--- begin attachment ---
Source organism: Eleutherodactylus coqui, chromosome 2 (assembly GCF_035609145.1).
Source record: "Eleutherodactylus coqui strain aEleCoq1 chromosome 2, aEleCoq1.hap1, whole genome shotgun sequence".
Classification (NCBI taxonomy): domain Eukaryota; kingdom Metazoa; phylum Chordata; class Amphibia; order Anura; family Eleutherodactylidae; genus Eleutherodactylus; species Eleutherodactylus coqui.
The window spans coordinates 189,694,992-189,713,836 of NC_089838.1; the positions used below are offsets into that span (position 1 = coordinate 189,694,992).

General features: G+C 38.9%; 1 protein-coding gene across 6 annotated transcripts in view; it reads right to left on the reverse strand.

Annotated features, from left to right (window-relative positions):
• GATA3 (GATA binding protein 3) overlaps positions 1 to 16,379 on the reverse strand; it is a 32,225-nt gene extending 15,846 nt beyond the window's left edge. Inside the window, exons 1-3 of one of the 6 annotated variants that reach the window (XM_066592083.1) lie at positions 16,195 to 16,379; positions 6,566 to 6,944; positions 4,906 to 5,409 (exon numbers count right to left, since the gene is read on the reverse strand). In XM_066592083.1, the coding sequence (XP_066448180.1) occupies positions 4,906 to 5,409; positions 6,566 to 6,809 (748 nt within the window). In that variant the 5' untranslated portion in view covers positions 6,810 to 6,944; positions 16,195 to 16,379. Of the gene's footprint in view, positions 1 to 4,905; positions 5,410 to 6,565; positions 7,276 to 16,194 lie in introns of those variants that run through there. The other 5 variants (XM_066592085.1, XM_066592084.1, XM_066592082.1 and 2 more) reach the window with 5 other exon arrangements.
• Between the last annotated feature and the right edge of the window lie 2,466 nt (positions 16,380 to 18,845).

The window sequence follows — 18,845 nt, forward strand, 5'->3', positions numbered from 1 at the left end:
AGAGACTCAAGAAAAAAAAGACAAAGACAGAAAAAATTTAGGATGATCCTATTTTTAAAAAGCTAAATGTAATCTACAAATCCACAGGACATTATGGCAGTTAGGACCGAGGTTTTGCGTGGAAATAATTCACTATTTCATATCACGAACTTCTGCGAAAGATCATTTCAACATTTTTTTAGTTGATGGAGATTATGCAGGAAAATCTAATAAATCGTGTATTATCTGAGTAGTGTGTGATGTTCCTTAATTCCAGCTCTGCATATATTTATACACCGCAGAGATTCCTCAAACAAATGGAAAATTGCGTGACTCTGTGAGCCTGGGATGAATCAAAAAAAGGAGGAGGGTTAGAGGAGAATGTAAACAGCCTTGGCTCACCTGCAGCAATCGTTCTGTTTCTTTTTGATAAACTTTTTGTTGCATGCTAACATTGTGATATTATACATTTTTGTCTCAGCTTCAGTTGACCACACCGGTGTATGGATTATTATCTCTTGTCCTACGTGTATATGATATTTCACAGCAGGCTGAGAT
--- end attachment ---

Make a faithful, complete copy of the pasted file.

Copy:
Source organism: Eleutherodactylus coqui, chromosome 2 (assembly GCF_035609145.1).
Source record: "Eleutherodactylus coqui strain aEleCoq1 chromosome 2, aEleCoq1.hap1, whole genome shotgun sequence".
Classification (NCBI taxonomy): domain Eukaryota; kingdom Metazoa; phylum Chordata; class Amphibia; order Anura; family Eleutherodactylidae; genus Eleutherodactylus; species Eleutherodactylus coqui.
The window spans coordinates 189,694,992-189,713,836 of NC_089838.1; the positions used below are offsets into that span (position 1 = coordinate 189,694,992).

General features: G+C 38.9%; 1 protein-coding gene across 6 annotated transcripts in view; it reads right to left on the reverse strand.

Annotated features, from left to right (window-relative positions):
• GATA3 (GATA binding protein 3) overlaps positions 1 to 16,379 on the reverse strand; it is a 32,225-nt gene extending 15,846 nt beyond the window's left edge. Inside the window, exons 1-3 of one of the 6 annotated variants that reach the window (XM_066592083.1) lie at positions 16,195 to 16,379; positions 6,566 to 6,944; positions 4,906 to 5,409 (exon numbers count right to left, since the gene is read on the reverse strand). In XM_066592083.1, the coding sequence (XP_066448180.1) occupies positions 4,906 to 5,409; positions 6,566 to 6,809 (748 nt within the window). In that variant the 5' untranslated portion in view covers positions 6,810 to 6,944; positions 16,195 to 16,379. Of the gene's footprint in view, positions 1 to 4,905; positions 5,410 to 6,565; positions 7,276 to 16,194 lie in introns of those variants that run through there. The other 5 variants (XM_066592085.1, XM_066592084.1, XM_066592082.1 and 2 more) reach the window with 5 other exon arrangements.
• Between the last annotated feature and the right edge of the window lie 2,466 nt (positions 16,380 to 18,845).

The window sequence follows — 18,845 nt, forward strand, 5'->3', positions numbered from 1 at the left end:
AGAGACTCAAGAAAAAAAAGACAAAGACAGAAAAAATTTAGGATGATCCTATTTTTAAAAAGCTAAATGTAATCTACAAATCCACAGGACATTATGGCAGTTAGGACCGAGGTTTTGCGTGGAAATAATTCACTATTTCATATCACGAACTTCTGCGAAAGATCATTTCAACATTTTTTTAGTTGATGGAGATTATGCAGGAAAATCTAATAAATCGTGTATTATCTGAGTAGTGTGTGATGTTCCTTAATTCCAGCTCTGCATATATTTATACACCGCAGAGATTCCTCAAACAAATGGAAAATTGCGTGACTCTGTGAGCCTGGGATGAATCAAAAAAAGGAGGAGGGTTAGAGGAGAATGTAAACAGCCTTGGCTCACCTGCAGCAATCGTTCTGTTTCTTTTTGATAAACTTTTTGTTGCATGCTAACATTGTGATATTATACATTTTTGTCTCAGCTTCAGTTGACCACACCGGTGTATGGATTATTATCTCTTGTCCTACGTGTATATGATATTTCACAGCAGGCTGAGAT